Here’s an awkward press conference: today the Chicago-based Council on Tall Buildings and Urban Habitat announced that its own hometown’s Willis Tower (which we will continue to call The Sears Tower) will no longer be considered the tallest building in the United States. That honor will go to the new One World Trade Center (aka “Freedom Tower”) with an official height of 1776 feet.
It’s a more complicated development than you might think:
The announcement culminated weeks of speculation about the ruling, which drew widespread attention because it would finally settle the issue of whether Chicago or New York could claim bragging rights to having the nation’s and the Western Hemisphere’s tallest building, as well as whether One World Trade Center would achieve the symbolic height of 1,776 feet.
The issue at hand was whether to consider the WTC tower’s spire as part of the building itself rather than an antenna, which wouldn’t count as part of its overall height.
And yes, there’s PR all over this story.
The council organized a committee to consider the issue, and a team of international architects and engineers listened to testimony from spokespeople like The Port Authority of New York and New Jersey and the firm that built the tower before reaching their conclusion.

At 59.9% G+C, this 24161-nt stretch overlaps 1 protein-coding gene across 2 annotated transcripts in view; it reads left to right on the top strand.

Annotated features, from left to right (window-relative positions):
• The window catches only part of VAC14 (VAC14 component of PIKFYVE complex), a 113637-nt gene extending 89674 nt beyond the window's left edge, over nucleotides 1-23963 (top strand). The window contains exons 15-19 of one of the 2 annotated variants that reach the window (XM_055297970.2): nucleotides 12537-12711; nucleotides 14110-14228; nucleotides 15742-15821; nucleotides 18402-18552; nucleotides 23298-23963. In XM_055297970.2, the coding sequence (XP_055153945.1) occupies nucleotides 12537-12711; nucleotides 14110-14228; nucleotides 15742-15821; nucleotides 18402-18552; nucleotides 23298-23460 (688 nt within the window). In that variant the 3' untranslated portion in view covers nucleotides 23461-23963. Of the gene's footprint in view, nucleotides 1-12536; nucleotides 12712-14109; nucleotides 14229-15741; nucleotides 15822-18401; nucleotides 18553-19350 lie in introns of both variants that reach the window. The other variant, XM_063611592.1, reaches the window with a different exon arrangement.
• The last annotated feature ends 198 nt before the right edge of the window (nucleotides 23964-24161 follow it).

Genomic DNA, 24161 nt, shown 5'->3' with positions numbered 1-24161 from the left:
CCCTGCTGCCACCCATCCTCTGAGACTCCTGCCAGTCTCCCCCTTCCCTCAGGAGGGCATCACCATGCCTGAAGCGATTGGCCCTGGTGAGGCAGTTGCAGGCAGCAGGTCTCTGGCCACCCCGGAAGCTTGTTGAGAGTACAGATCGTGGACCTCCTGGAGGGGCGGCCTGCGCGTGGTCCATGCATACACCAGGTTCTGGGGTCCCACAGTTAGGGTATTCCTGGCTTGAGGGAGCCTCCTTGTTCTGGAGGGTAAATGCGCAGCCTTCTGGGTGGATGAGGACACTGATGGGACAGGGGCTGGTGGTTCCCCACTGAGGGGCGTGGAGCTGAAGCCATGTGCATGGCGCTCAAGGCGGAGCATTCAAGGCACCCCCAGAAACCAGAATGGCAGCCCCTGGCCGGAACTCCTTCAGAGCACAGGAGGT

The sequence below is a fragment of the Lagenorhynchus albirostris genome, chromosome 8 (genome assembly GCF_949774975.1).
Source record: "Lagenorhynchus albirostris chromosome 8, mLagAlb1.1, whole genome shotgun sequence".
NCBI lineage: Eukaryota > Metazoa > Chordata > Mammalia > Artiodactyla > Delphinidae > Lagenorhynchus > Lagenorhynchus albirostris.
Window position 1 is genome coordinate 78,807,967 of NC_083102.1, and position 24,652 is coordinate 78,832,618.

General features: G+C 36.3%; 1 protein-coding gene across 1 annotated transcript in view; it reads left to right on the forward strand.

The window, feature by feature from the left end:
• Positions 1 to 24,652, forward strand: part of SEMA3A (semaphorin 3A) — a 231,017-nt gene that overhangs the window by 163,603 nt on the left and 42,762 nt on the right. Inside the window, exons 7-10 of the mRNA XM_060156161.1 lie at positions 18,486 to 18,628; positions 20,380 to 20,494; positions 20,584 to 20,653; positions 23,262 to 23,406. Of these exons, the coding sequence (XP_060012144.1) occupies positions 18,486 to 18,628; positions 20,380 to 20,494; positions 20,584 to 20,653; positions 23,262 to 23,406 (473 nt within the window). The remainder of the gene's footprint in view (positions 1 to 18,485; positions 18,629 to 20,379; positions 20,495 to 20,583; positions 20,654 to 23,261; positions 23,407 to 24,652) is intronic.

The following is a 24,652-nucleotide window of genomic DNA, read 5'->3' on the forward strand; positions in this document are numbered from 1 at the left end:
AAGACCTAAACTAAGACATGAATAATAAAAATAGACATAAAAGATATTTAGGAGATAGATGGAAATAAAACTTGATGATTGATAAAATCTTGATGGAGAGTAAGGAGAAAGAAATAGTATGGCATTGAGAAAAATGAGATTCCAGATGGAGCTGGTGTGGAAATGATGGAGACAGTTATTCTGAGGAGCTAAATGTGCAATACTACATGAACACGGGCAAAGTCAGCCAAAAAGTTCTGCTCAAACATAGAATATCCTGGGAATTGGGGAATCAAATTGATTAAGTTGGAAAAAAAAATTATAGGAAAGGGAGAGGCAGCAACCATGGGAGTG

Then it was spin time.
Chicago Mayor Rahm Emanuel strongly disagreed with the council’s decision, telling journalists:
“I would just say to all the experts gathered in one room, if it looks like an antenna, acts like an antenna, then guess what? It is an antenna.”
David Childs, the architect behind the Freedom Tower, damaged his own case by calling the spire “an exposed antenna”, but the Port Authority fought back, making sure that they lit the “spire” right before the council began considerations in order to demonstrate that it’s more than an antenna. And this came after the council issued a stinging report in September about firms around the world adding such spires to their buildings in order to reach “vanity height[s]” like, say, 1776 feet.
Yes, the decision revolved around architectural details, but we see this as a case study in media relations and lobbying.
The lesson? Choose your words very carefully.
(Photo via Antonio Perez, E. Jason Wambsgans / Chicago Tribune)
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